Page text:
What’s in a price? When it comes to medicines, the cost could affect your health and well-being, according to Janet Schwartz, assistant professor of marketing at the A. B. Freeman School of Business at Tulane University in New Orleans. A recent study found in the Journal of Consumer Research, “Goods: Changing the price of medicine influences perceived health risk,” by Schwartz and Adriana Samper of the W.P. Carey School of Business at Arizona State University, found that the cost of a medication directly impacts how consumers view their risk of catching an illness associated with the medicine.
To read the entire article, visit FoxBusiness.com.
Friday, January 4th, 2013
When it comes to calculating their odds of getting the flu, consumers look to an unlikely gauge – the price of the flu shot – to measure their risk, according to a new study co-authored by a Freeman School researcher.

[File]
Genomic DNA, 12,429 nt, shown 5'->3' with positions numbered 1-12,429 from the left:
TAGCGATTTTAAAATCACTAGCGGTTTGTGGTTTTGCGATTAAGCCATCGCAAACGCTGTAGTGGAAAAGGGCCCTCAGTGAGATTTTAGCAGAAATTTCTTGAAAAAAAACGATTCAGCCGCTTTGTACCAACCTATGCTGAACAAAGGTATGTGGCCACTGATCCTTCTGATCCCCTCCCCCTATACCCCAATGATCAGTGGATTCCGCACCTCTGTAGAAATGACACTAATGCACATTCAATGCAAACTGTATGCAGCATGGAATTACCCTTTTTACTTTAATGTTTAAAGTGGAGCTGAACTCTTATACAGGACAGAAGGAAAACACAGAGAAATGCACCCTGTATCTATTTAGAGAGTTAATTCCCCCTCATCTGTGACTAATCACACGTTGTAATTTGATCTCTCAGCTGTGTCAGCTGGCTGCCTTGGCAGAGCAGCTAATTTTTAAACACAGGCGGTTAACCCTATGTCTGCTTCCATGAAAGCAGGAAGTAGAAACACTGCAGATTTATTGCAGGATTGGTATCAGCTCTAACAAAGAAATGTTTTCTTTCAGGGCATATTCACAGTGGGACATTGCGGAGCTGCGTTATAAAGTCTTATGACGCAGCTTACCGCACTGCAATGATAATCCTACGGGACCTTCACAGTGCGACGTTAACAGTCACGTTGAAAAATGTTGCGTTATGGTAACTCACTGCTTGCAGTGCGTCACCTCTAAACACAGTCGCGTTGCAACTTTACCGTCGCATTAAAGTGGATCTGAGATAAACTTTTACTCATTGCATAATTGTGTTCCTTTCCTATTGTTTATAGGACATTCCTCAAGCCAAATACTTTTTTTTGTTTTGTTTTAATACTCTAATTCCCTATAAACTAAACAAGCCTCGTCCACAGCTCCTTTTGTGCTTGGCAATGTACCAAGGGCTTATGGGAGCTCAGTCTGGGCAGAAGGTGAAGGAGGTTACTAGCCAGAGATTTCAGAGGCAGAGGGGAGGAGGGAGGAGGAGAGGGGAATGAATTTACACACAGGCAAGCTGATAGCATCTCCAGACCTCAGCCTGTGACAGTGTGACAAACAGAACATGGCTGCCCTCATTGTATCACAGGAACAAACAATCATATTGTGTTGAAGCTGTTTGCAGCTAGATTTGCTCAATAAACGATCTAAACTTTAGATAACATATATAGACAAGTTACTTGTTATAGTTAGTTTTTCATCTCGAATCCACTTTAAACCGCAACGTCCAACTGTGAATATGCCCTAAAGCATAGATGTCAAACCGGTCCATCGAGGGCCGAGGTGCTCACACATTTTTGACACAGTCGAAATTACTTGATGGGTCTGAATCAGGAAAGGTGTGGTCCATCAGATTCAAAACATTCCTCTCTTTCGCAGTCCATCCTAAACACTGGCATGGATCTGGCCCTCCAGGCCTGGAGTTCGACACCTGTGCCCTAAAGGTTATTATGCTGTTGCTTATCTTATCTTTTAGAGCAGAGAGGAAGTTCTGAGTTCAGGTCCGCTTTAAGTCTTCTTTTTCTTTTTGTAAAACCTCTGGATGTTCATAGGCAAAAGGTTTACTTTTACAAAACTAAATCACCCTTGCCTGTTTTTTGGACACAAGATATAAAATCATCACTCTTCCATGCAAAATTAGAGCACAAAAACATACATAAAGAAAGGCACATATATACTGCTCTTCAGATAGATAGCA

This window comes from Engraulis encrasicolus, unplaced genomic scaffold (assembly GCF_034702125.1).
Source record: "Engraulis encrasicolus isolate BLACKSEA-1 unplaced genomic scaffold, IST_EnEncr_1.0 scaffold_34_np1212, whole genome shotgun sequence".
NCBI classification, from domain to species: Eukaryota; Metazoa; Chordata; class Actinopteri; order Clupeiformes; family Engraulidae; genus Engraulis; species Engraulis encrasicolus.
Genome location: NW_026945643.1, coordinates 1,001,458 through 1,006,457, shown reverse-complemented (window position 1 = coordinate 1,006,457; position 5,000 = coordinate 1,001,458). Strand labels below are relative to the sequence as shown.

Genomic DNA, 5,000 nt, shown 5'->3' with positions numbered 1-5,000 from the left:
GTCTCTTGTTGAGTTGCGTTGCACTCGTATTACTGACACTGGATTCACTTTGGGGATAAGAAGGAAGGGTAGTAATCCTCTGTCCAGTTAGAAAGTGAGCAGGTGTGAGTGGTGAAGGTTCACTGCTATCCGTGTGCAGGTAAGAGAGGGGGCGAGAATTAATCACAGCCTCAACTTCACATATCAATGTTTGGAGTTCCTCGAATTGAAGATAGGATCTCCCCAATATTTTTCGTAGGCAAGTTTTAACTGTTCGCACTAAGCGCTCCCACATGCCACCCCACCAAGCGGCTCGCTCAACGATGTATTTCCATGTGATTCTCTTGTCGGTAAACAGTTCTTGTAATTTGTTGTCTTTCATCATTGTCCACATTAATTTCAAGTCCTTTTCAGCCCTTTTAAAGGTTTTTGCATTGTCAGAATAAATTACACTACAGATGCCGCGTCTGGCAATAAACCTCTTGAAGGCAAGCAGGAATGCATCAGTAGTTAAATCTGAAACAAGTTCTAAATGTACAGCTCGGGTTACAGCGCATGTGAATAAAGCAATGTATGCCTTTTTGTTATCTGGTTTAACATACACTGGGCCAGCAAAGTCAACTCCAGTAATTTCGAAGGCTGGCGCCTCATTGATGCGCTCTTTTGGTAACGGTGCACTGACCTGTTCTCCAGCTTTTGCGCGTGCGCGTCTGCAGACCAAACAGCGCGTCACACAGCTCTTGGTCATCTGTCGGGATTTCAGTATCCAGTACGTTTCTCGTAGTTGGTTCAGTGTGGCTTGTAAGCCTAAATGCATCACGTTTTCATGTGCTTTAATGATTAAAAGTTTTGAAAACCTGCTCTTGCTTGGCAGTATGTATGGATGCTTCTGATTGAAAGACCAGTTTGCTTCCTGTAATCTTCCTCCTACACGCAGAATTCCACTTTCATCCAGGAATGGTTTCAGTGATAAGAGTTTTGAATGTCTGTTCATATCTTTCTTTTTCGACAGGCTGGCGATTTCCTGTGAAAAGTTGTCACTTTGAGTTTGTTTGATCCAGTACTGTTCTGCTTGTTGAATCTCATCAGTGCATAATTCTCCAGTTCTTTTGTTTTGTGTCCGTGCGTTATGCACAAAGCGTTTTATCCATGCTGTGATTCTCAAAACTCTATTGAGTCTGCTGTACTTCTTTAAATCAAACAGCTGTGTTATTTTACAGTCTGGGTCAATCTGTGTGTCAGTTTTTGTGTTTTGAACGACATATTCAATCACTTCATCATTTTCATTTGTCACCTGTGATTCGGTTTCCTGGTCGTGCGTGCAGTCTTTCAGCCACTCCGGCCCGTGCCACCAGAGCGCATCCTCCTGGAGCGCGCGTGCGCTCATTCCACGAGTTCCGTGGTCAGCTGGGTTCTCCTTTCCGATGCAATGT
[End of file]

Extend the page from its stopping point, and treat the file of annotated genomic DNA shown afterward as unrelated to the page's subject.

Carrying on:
The study found that consumers make judgments about their risk of catching an illness based on the cost of its medication. The higher the price, the less they think they’re at risk, says co-author Janet Schwartz, assistant professor of marketing at the A. B. Freeman School of Business at Tulane.
“Your chance of winning at blackjack has nothing to do with how big the payout is and most people know that,” Schwartz says. “But when it comes to understanding what prices reflect for medicine, people look at the price and they do think that it somehow tells them something about their own risk of getting a disease. In reality, those two factors are completely independent.”